How ECS Calculates Panel Production

Why Panels Produce Less Than Rated

You would think that a panel rated to produce 300 watts per hour would produce a huge amount of power. With 12 hours of sunlight on a good day, you could expect up to 3,600 watts. Unfortunately, there are many factors that reduce this number. Panel angles, strength of sunlight, temperature of panels, and many other factors affect the actual output of a solar panel on any given day.

Our estimate of power production takes all of these factors and more into consideration. Listed below is an example of the calculations we do to get an accurate estimate of what your system will produce on average.

Calculating solar panel production:

There are a number of factors that need to be considered when calculating how much power a solar panel will produce on average per day. These factors include:

Average hours of sunlight per day, for the area the panel is installed

Size of panel

Rated power output for the panel

Power loss of panel

% of power loss per degree of temperature over the optimal temp for the panel

Power loss through the inverters and cables

All panels are listed with a power rating. This rating (for home use panels) ranges from a low of about 250 watts to a high of about 450 watts.

In order to accurately calculate the actual power that will be produced by a panel and, more importantly, what the panel is guaranteed to produce, the factors above need to be calculated.

As an example, we can use a 300 watt panel. 300 watts is the rated power output when factory tested under optimal conditions. However, it is not what the panel is guaranteed to produce.

Most panels are guaranteed to produce (when new) 90 - 97% of their rated size. Therefore the 300 watt panel may only be guaranteed to produce 270 watts (300 – 10% = 270).

Many panels have a + or – range of up to 3%. So, a 300 watt panel is really only guaranteed to produce 261 watts (300 – 10% = 270)(300 – 3% = 9) 300 – 39 = 261.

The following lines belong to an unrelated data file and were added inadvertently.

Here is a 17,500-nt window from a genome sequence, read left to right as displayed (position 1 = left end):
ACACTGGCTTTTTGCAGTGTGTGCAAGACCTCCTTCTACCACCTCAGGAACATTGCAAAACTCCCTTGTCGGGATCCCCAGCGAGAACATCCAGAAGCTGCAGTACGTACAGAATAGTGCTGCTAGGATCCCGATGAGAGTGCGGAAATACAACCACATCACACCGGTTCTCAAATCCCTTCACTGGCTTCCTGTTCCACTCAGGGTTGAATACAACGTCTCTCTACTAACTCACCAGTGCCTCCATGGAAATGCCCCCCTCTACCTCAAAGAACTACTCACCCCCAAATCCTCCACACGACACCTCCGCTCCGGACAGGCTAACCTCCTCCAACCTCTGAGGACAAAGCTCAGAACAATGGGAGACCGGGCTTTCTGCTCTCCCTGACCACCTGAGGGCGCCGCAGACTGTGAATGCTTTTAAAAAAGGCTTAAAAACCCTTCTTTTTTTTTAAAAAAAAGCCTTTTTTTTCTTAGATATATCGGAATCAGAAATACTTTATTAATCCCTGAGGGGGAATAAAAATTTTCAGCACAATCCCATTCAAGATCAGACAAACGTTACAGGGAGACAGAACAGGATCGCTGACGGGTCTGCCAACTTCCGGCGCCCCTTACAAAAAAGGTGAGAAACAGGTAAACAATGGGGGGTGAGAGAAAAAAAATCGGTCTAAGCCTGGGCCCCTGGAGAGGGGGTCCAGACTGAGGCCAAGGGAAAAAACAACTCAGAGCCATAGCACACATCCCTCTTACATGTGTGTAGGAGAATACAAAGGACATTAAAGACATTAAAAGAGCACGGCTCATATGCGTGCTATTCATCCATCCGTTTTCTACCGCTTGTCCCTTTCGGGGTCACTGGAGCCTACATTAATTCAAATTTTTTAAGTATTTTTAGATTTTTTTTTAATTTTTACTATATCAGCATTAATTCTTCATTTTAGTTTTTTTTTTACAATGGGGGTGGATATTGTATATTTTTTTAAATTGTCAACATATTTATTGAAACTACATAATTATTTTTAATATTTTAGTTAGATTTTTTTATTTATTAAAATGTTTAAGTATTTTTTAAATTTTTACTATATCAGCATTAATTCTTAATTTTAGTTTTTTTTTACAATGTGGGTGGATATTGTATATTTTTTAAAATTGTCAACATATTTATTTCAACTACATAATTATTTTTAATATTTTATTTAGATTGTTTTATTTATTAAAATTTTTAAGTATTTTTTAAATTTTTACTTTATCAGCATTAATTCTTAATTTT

The next calculation is the drop in production due to temperature. All panels are rated to perform best at an optimal temperature. This is 25 degrees Celsius.

As the temperature increases, the production of the panel decreases. This is measured at the factory and is calculated as a % drop per degree of temperature rise. This is noted in all panel specifications. Each panel is different and, in general, the larger the panel, the higher the % drop per degree of temperature rise. For this example we will use 0.50% per degree of temp. rise over optimum.

So, we already have our 300 watt panel producing 261 watts. Now, we calculate the average operating temperature for the area the panel is located in. We use Chelem with an average daily temperature of 31 degrees. This is 6 degrees above the optimal temp. for the panel and = 3% drop in panel production.

300 – 3% = 9

This means the 300 watt panel will only produce 258 watts on average.

Effective hours of sunlight:

We are blessed with many hours and many days of sunshine per year. We should be able to produce massive amounts of power for hours on end each day. The problem is, how many hours of useful sunshine do we have each day? This number is calculated worldwide and these numbers are used to form the base line for each area. In Chelem, this number is 5.5 hours average per day. In effect, the 12 hours of sunshine we get per day is = to 5.5 hours of useful sunshine for power production.